An important case in this regard is that of Morrissey v. Procter & Gamble Co. This case primarily dealt with a competition/contest and whether its rules are a copyright subject. The court held that the idea of the contest is merged with the rules. Copyrighting the rules would amount to copyrighting the idea of the contest and therefore the rules are not a subject matter of copyright.
Likewise, in the case of Joshua Et-Hokin v. Skyy Spirits Inc, the question arose about some photographs of the iconic blue bottle of Skyy Spirits. The Court held that since there are only a few ways in which a bottle can be photographed, the pictures cannot seek copyright protection.
Cases in the present have been decided based on the above cases. However, one fails to realize that this undermines the effort invested by the author or the creator. For example, consider the photographs of the bottle. The no two photographs of the bottle clicked by two different photographers can be the same. Even the variation in a slight angle can cause a huge difference. In such cases, the idea-expression dichotomy proffers no solution and is, at times, inadequate.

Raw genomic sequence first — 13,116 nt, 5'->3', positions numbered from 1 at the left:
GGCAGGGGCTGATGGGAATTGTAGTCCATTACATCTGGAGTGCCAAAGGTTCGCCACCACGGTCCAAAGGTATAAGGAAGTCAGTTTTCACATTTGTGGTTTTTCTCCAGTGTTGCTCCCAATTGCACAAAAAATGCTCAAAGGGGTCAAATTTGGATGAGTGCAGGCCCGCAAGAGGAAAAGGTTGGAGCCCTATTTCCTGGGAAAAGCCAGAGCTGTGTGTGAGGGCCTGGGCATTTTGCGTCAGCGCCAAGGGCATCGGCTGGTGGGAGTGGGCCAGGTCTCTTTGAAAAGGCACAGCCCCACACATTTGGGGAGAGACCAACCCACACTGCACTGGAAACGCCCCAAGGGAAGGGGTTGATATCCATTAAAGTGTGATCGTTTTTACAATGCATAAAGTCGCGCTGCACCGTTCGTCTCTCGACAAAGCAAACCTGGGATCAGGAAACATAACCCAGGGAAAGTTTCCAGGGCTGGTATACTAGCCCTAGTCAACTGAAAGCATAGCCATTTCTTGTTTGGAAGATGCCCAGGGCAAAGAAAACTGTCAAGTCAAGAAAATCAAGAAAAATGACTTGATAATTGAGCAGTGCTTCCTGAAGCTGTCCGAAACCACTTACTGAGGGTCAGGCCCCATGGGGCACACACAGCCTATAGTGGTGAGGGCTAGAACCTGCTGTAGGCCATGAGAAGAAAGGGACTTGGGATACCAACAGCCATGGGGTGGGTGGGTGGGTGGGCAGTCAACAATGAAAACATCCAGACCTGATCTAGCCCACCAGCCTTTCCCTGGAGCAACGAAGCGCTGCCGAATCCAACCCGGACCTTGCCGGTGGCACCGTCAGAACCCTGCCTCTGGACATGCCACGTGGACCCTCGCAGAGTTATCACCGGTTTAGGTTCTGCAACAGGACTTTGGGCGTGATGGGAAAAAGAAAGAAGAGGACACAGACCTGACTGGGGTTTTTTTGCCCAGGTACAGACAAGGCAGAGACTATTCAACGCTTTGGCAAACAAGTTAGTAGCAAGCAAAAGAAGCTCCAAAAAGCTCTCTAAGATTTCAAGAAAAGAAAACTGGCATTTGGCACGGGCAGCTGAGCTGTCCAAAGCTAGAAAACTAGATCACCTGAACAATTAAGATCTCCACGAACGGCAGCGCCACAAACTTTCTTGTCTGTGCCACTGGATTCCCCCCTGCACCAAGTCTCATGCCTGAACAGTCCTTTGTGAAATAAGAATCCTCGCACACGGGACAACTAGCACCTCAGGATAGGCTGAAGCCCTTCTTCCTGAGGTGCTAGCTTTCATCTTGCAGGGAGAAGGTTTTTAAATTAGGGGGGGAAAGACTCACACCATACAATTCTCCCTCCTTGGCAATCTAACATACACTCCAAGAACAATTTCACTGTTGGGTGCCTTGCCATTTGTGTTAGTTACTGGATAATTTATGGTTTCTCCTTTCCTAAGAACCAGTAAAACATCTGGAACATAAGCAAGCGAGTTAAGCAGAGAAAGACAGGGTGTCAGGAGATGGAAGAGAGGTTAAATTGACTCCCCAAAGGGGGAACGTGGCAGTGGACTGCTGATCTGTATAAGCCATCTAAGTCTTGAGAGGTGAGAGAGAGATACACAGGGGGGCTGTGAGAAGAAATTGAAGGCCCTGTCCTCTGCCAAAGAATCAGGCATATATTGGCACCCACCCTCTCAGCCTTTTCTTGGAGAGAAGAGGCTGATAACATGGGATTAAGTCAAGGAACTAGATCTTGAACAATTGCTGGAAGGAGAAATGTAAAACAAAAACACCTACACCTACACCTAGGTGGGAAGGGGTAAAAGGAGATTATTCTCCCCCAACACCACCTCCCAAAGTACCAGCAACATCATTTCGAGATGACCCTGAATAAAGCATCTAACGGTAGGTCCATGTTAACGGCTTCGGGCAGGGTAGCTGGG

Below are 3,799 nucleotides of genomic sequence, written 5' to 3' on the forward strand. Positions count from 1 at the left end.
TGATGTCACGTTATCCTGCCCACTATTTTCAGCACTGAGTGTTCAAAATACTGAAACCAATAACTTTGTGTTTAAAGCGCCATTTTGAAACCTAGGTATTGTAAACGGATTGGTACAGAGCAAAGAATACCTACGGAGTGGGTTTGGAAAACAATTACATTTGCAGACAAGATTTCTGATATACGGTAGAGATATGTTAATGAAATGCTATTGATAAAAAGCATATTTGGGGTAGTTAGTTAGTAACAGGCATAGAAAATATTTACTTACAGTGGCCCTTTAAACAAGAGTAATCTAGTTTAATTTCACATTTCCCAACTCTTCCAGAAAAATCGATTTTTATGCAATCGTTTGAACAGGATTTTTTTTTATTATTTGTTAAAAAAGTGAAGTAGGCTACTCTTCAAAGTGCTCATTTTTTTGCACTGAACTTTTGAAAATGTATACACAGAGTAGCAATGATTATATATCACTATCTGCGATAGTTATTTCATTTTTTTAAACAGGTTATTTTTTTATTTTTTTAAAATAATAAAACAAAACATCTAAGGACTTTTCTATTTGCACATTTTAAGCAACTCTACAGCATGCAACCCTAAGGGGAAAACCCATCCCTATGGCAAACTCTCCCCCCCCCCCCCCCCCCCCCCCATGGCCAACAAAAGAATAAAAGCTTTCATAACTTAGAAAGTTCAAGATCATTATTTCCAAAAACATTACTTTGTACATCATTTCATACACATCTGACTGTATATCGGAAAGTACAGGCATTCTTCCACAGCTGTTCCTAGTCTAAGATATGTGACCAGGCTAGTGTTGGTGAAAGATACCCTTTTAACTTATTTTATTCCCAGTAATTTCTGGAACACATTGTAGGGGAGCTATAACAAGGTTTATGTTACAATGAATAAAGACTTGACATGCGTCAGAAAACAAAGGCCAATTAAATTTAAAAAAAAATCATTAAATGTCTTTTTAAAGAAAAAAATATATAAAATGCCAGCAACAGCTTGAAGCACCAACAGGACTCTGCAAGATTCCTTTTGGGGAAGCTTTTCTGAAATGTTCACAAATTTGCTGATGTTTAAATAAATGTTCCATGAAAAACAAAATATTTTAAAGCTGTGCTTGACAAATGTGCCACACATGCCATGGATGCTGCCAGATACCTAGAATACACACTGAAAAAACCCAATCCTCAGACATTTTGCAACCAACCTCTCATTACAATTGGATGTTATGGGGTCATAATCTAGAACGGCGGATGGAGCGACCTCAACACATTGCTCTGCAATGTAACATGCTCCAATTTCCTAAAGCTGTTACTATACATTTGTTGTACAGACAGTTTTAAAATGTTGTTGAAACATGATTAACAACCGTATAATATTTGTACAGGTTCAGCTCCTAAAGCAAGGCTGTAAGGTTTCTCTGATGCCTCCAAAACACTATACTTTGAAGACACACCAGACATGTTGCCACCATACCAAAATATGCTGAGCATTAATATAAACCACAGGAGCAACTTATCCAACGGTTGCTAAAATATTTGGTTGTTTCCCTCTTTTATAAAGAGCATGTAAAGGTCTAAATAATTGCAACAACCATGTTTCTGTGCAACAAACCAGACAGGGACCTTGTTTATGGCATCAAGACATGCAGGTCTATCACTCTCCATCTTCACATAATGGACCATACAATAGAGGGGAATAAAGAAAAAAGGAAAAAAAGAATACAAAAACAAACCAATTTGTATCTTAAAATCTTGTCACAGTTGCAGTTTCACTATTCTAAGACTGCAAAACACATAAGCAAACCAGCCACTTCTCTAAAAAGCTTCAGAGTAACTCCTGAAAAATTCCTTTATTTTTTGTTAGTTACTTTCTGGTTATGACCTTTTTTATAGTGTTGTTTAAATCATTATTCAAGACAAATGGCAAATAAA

The act of Copying generally means reproducing work in any material form, as in any other literary work, copyright of the owner concerning computers is infringed by making copies without copyright holders’ permission. Reproducing work in any material form includes storage in any medium by electronic means like making a copy of a computer program on a magnetic disk. Thus, an act of loading a computer program into a computer only to run the program may be considered to be making a copy of the program. The owner of a computer program thus has the exclusive right to reproduce work in any material form including its storage in any medium by electronic means.
However, to determine whether such a computer program is a copy of the original computer program or not, there must be a substantial similarity or causal connection between both computer programs. The program doesn’t need to be exactly copied, even if a substantial part of the program is copied, it will suffice. Copying generally means reproducing work in any material form. As in any other literary work, copyright of the owner concerning computers is infringed by making without the copyright owner’s permission, which can be by way of licence, a copy of a program or a substantial part of it.